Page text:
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In 1969 the anthropologist Brent Berlin and the linguist Paul Kay published an interesting book: Basic Color Terms: Their Universality and Evolution (1969). Their research in the field of color terminology has been highly influential in anthropology and linguistics. They checked how many basic color terms for each language are universal, and concluded that the number of basic color terms in the world’s languages are limited to around 11 universal basic color terms.
Berlin and Kay also depict the evolution of colors term. They realized that the basic terms appear in every language in the same order. The same happened in Hebrew. According to their research the first two basic color terms in every language are שָׁחֹור (black) and לָבָן (white). שָׁחֹור refers not only to black, but to all the cool colors (such as blue, green, grey). לָבָן refers not only to white, but to all the warm colors (such as red, yellow).
The third basic color term to enter the language is אָדֹום (red). After אָדֹום comes כָּחֹול (blue), יָרֹוק (green) or צָהֹוב (yellow). We don’t have information about those steps in Hebrew, since they occurred long ago, before the invention of the writing. When the Bible was written the Hebrew language was already at the third phase. It already included 4 basic color names: שָׁחֹור, לָבָן, אָדוֹם וְיָרוֹק (black, white, red and green).
The Israelites described the whole colors of the world with only 4 words. Obviously each of the words referred to more colors than it referred to today. The biblical אָדֹום referred to חוּם (brown) as well. The biblical יָרֹוק referred to כָּחֹול (blue) and צָהֹוב too.
According to Berlin and Kay’s research, the fourth step of the color terminology evolution is the branching out from the fourth color term to two distinguished colors terms. And so it happened in Hebrew: the green split into green and yellow. It began at the first-second century A.C., due to Halachic (Jewish religious laws) issue: the kashrut (the Jewish religious of dietary laws) of the citrons in Sukkot (the Jewish Feast of Tabernacles). All agreed that yellow citrons are kosher, but green citrons are another thing. Some rabbis said it’s kosher, some rabbis said it’s not. The kashrut law is strict and the difference between the yellow citrons and the green ones is essential. The discussion begot the yellow color term in Hebrew – the word צָהֹוב.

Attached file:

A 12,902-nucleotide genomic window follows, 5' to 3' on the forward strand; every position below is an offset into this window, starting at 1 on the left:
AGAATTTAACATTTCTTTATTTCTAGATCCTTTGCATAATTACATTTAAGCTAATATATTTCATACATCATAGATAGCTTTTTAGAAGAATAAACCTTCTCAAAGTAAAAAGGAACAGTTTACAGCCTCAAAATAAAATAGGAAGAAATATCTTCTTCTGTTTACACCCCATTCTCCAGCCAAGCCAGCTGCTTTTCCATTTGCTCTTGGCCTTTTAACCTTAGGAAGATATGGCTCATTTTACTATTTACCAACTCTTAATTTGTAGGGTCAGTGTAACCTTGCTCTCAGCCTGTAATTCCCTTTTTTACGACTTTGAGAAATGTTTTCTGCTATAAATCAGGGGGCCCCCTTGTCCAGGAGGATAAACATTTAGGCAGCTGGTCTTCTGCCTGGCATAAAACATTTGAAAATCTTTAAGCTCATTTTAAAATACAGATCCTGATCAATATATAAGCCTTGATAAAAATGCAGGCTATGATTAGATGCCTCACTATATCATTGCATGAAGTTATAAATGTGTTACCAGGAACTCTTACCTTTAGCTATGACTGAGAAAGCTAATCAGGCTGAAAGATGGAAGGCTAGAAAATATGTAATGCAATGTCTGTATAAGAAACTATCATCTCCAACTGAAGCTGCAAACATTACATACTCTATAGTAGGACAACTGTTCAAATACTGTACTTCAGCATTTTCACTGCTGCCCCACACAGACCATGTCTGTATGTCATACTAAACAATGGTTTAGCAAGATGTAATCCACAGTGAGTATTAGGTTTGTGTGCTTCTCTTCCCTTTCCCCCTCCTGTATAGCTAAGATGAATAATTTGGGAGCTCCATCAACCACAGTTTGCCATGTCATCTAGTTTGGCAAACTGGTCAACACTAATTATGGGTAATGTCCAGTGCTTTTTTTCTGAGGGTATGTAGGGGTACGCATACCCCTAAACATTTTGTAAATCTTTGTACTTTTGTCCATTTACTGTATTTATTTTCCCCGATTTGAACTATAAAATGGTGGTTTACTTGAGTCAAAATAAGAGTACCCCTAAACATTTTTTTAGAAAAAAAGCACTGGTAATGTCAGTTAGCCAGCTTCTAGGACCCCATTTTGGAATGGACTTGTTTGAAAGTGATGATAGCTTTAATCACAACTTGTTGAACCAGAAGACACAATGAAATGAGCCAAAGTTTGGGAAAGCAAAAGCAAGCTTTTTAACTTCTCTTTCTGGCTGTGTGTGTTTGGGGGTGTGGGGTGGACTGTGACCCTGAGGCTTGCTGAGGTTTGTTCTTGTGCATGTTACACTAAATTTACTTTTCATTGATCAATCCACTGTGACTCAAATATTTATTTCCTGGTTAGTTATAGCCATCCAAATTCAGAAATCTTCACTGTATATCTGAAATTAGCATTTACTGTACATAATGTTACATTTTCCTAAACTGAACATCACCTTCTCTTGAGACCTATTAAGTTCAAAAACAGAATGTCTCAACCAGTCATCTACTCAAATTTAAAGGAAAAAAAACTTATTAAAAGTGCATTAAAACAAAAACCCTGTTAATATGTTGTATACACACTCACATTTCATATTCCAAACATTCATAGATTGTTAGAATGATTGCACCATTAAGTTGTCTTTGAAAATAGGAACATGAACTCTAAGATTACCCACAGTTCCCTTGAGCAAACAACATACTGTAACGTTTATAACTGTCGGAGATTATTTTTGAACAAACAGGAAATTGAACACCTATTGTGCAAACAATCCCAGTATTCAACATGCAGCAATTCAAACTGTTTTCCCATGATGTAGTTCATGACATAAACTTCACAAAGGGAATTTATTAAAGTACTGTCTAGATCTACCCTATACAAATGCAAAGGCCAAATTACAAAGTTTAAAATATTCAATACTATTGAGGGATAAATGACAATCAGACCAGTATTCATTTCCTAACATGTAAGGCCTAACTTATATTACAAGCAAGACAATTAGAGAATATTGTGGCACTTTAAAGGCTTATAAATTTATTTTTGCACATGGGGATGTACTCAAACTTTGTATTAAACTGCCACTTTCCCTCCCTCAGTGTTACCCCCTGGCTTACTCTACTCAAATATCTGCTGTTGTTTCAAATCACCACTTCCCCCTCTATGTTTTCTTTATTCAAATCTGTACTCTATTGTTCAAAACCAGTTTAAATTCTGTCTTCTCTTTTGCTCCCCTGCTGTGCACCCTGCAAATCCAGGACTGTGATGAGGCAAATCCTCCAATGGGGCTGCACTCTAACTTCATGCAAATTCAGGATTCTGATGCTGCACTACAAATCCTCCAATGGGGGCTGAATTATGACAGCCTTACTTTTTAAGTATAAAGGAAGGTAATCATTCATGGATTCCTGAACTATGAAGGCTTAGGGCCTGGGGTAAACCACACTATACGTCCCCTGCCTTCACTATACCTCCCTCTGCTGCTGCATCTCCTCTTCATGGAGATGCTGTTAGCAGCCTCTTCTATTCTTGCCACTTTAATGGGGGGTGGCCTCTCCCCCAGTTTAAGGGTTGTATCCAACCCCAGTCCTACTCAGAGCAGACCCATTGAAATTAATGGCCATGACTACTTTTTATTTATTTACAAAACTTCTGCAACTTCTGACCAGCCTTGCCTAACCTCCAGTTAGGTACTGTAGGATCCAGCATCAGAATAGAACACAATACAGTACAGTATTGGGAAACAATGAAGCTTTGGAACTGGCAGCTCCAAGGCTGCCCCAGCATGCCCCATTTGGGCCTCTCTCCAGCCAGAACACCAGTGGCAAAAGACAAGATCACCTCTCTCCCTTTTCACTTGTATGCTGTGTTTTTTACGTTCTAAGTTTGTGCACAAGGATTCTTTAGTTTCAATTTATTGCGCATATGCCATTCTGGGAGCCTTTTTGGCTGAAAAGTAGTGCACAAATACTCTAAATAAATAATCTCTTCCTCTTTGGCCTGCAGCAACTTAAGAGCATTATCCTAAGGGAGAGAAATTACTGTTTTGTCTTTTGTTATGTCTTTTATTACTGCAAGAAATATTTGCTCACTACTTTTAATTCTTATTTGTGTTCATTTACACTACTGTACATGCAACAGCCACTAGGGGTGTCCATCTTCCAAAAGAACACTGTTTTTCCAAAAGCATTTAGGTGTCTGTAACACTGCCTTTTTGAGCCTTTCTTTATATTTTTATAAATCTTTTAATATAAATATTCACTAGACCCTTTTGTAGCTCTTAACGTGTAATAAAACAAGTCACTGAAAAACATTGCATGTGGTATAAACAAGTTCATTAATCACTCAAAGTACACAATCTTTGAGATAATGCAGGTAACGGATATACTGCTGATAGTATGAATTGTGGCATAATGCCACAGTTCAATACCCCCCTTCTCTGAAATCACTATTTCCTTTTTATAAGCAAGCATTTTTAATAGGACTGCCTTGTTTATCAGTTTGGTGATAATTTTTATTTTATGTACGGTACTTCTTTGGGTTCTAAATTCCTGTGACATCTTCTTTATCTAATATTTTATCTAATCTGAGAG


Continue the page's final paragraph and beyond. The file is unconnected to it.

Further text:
Over the next few centuries the rabbis, the commentators, and the writers start to use biblical words to distinguish colors. So appear the color terms תְּכֵלֶת (light blue), כָּחֹול and חוּם. Not all of the languages, English included, dedicate two different terms for distinguishing between blue and light blue, but Hebrew does. It took several centuries to get consent of all the Hebrew speakers regarding the differences between the different hues, but eventually it happened.
Berlin and Kay marked the four last color terms to enter every language: purple (סָגֹול), pink (וָרֹוד), grey (אָפֹור) and orange (כָּתֹום). And so it was in Hebrew. סָגֹול, וָרֹוד and אָפֹור were invented during the 19th century. וָרוֹד named after the flower with the same color – rose (in Hebrew וֶרֶד). אָפוֹר after the dirt with the same color – ash (in Hebrew אֵפֶר). כָּתֹום was invented only during the 20th century. At the establishment on the state of Israel, Hebrew had not 11 basic terms of color, as Berlin and Kay declared, but a dozen:
שָׁחֹור, לָבָן, אָדֹום, יָרֹוק, צָהֹוב, כָּחֹול, תְּכֵלֶת, חוּם, סָגֹול, וָרֹוד, אָפֹור, כָּתֹום.